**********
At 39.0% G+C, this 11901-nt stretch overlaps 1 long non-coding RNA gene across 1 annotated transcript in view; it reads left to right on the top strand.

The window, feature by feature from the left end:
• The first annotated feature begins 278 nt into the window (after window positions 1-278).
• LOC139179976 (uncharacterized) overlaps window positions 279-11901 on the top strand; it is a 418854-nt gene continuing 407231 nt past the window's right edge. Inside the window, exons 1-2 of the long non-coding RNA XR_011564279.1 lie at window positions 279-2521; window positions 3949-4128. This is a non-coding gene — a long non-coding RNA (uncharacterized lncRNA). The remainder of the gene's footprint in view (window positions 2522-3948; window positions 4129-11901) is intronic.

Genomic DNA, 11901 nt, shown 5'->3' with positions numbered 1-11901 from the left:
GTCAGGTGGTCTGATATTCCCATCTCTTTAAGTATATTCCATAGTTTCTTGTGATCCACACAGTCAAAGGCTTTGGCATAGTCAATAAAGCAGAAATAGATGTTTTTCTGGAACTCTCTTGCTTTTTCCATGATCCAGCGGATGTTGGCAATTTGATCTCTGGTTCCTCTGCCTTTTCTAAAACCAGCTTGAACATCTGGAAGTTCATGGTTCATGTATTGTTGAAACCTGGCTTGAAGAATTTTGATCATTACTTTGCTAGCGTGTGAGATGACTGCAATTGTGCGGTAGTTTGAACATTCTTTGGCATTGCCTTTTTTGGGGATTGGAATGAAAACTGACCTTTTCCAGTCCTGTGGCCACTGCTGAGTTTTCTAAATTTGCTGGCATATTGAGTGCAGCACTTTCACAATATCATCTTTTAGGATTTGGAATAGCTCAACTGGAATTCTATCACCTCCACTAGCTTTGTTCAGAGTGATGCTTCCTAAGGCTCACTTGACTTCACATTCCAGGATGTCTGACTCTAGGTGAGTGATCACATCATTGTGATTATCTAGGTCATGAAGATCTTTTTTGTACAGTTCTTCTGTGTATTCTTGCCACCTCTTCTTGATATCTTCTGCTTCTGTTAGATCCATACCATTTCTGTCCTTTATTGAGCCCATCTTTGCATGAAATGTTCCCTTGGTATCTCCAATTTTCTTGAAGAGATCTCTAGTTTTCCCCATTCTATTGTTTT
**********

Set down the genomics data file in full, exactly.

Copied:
At 39.0% G+C, this 11901-nt stretch overlaps 1 long non-coding RNA gene across 1 annotated transcript in view; it reads left to right on the top strand.

The window, feature by feature from the left end:
• The first annotated feature begins 278 nt into the window (after window positions 1-278).
• LOC139179976 (uncharacterized) overlaps window positions 279-11901 on the top strand; it is a 418854-nt gene continuing 407231 nt past the window's right edge. Inside the window, exons 1-2 of the long non-coding RNA XR_011564279.1 lie at window positions 279-2521; window positions 3949-4128. This is a non-coding gene — a long non-coding RNA (uncharacterized lncRNA). The remainder of the gene's footprint in view (window positions 2522-3948; window positions 4129-11901) is intronic.

Genomic DNA, 11901 nt, shown 5'->3' with positions numbered 1-11901 from the left:
GTCAGGTGGTCTGATATTCCCATCTCTTTAAGTATATTCCATAGTTTCTTGTGATCCACACAGTCAAAGGCTTTGGCATAGTCAATAAAGCAGAAATAGATGTTTTTCTGGAACTCTCTTGCTTTTTCCATGATCCAGCGGATGTTGGCAATTTGATCTCTGGTTCCTCTGCCTTTTCTAAAACCAGCTTGAACATCTGGAAGTTCATGGTTCATGTATTGTTGAAACCTGGCTTGAAGAATTTTGATCATTACTTTGCTAGCGTGTGAGATGACTGCAATTGTGCGGTAGTTTGAACATTCTTTGGCATTGCCTTTTTTGGGGATTGGAATGAAAACTGACCTTTTCCAGTCCTGTGGCCACTGCTGAGTTTTCTAAATTTGCTGGCATATTGAGTGCAGCACTTTCACAATATCATCTTTTAGGATTTGGAATAGCTCAACTGGAATTCTATCACCTCCACTAGCTTTGTTCAGAGTGATGCTTCCTAAGGCTCACTTGACTTCACATTCCAGGATGTCTGACTCTAGGTGAGTGATCACATCATTGTGATTATCTAGGTCATGAAGATCTTTTTTGTACAGTTCTTCTGTGTATTCTTGCCACCTCTTCTTGATATCTTCTGCTTCTGTTAGATCCATACCATTTCTGTCCTTTATTGAGCCCATCTTTGCATGAAATGTTCCCTTGGTATCTCCAATTTTCTTGAAGAGATCTCTAGTTTTCCCCATTCTATTGTTTT